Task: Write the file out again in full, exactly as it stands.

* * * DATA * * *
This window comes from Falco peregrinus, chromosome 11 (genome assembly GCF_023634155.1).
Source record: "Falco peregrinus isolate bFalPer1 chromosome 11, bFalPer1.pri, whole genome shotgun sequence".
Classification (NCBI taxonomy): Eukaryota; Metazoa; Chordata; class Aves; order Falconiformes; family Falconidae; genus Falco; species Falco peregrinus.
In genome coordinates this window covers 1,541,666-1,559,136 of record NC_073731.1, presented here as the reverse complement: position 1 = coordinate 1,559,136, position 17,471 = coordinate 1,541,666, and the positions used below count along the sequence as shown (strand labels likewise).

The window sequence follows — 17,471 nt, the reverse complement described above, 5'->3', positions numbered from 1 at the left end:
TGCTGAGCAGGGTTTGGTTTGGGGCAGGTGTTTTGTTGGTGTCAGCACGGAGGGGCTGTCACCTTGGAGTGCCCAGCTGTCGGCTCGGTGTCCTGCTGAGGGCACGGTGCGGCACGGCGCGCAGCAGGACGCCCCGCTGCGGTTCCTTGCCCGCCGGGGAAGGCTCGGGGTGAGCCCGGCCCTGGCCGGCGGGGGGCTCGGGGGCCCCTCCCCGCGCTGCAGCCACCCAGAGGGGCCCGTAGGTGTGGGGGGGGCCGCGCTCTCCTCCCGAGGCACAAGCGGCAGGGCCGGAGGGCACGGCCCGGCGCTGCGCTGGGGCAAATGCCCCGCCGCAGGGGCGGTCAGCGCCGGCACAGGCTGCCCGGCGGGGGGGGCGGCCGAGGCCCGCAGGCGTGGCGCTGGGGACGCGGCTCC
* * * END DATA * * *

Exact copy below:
This window comes from Falco peregrinus, chromosome 11 (genome assembly GCF_023634155.1).
Source record: "Falco peregrinus isolate bFalPer1 chromosome 11, bFalPer1.pri, whole genome shotgun sequence".
Classification (NCBI taxonomy): Eukaryota; Metazoa; Chordata; class Aves; order Falconiformes; family Falconidae; genus Falco; species Falco peregrinus.
In genome coordinates this window covers 1,541,666-1,559,136 of record NC_073731.1, presented here as the reverse complement: position 1 = coordinate 1,559,136, position 17,471 = coordinate 1,541,666, and the positions used below count along the sequence as shown (strand labels likewise).

The window sequence follows — 17,471 nt, the reverse complement described above, 5'->3', positions numbered from 1 at the left end:
TGCTGAGCAGGGTTTGGTTTGGGGCAGGTGTTTTGTTGGTGTCAGCACGGAGGGGCTGTCACCTTGGAGTGCCCAGCTGTCGGCTCGGTGTCCTGCTGAGGGCACGGTGCGGCACGGCGCGCAGCAGGACGCCCCGCTGCGGTTCCTTGCCCGCCGGGGAAGGCTCGGGGTGAGCCCGGCCCTGGCCGGCGGGGGGCTCGGGGGCCCCTCCCCGCGCTGCAGCCACCCAGAGGGGCCCGTAGGTGTGGGGGGGGCCGCGCTCTCCTCCCGAGGCACAAGCGGCAGGGCCGGAGGGCACGGCCCGGCGCTGCGCTGGGGCAAATGCCCCGCCGCAGGGGCGGTCAGCGCCGGCACAGGCTGCCCGGCGGGGGGGGCGGCCGAGGCCCGCAGGCGTGGCGCTGGGGACGCGGCTCC